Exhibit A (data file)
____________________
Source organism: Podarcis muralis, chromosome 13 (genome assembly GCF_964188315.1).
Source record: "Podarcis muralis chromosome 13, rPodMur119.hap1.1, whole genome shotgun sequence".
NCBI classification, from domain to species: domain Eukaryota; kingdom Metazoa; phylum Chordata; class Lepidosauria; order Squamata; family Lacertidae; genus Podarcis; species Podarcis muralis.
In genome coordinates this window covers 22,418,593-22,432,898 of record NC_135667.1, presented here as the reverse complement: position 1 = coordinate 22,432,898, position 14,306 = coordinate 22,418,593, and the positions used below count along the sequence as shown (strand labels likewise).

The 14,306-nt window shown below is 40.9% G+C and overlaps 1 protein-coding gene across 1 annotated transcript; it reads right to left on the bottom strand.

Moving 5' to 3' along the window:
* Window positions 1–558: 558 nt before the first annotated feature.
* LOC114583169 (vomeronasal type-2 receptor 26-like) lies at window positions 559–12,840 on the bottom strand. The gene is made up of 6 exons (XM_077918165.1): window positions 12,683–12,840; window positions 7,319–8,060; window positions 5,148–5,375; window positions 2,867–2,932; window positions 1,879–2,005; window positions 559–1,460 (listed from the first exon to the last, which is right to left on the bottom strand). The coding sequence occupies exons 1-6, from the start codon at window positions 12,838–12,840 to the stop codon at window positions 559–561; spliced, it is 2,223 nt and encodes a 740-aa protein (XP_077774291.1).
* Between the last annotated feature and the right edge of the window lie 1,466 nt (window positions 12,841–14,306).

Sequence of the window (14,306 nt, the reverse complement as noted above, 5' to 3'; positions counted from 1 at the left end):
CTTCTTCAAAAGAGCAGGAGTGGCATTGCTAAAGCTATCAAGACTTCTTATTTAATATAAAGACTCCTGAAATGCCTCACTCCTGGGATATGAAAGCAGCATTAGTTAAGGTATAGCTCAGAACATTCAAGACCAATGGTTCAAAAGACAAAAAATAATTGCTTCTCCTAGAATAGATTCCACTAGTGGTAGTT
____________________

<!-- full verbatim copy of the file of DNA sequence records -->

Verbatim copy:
Source organism: Podarcis muralis, chromosome 13 (genome assembly GCF_964188315.1).
Source record: "Podarcis muralis chromosome 13, rPodMur119.hap1.1, whole genome shotgun sequence".
NCBI classification, from domain to species: domain Eukaryota; kingdom Metazoa; phylum Chordata; class Lepidosauria; order Squamata; family Lacertidae; genus Podarcis; species Podarcis muralis.
In genome coordinates this window covers 22,418,593-22,432,898 of record NC_135667.1, presented here as the reverse complement: position 1 = coordinate 22,432,898, position 14,306 = coordinate 22,418,593, and the positions used below count along the sequence as shown (strand labels likewise).

The 14,306-nt window shown below is 40.9% G+C and overlaps 1 protein-coding gene across 1 annotated transcript; it reads right to left on the bottom strand.

Moving 5' to 3' along the window:
* Window positions 1–558: 558 nt before the first annotated feature.
* LOC114583169 (vomeronasal type-2 receptor 26-like) lies at window positions 559–12,840 on the bottom strand. The gene is made up of 6 exons (XM_077918165.1): window positions 12,683–12,840; window positions 7,319–8,060; window positions 5,148–5,375; window positions 2,867–2,932; window positions 1,879–2,005; window positions 559–1,460 (listed from the first exon to the last, which is right to left on the bottom strand). The coding sequence occupies exons 1-6, from the start codon at window positions 12,838–12,840 to the stop codon at window positions 559–561; spliced, it is 2,223 nt and encodes a 740-aa protein (XP_077774291.1).
* Between the last annotated feature and the right edge of the window lie 1,466 nt (window positions 12,841–14,306).

Sequence of the window (14,306 nt, the reverse complement as noted above, 5' to 3'; positions counted from 1 at the left end):
CTTCTTCAAAAGAGCAGGAGTGGCATTGCTAAAGCTATCAAGACTTCTTATTTAATATAAAGACTCCTGAAATGCCTCACTCCTGGGATATGAAAGCAGCATTAGTTAAGGTATAGCTCAGAACATTCAAGACCAATGGTTCAAAAGACAAAAAATAATTGCTTCTCCTAGAATAGATTCCACTAGTGGTAGTT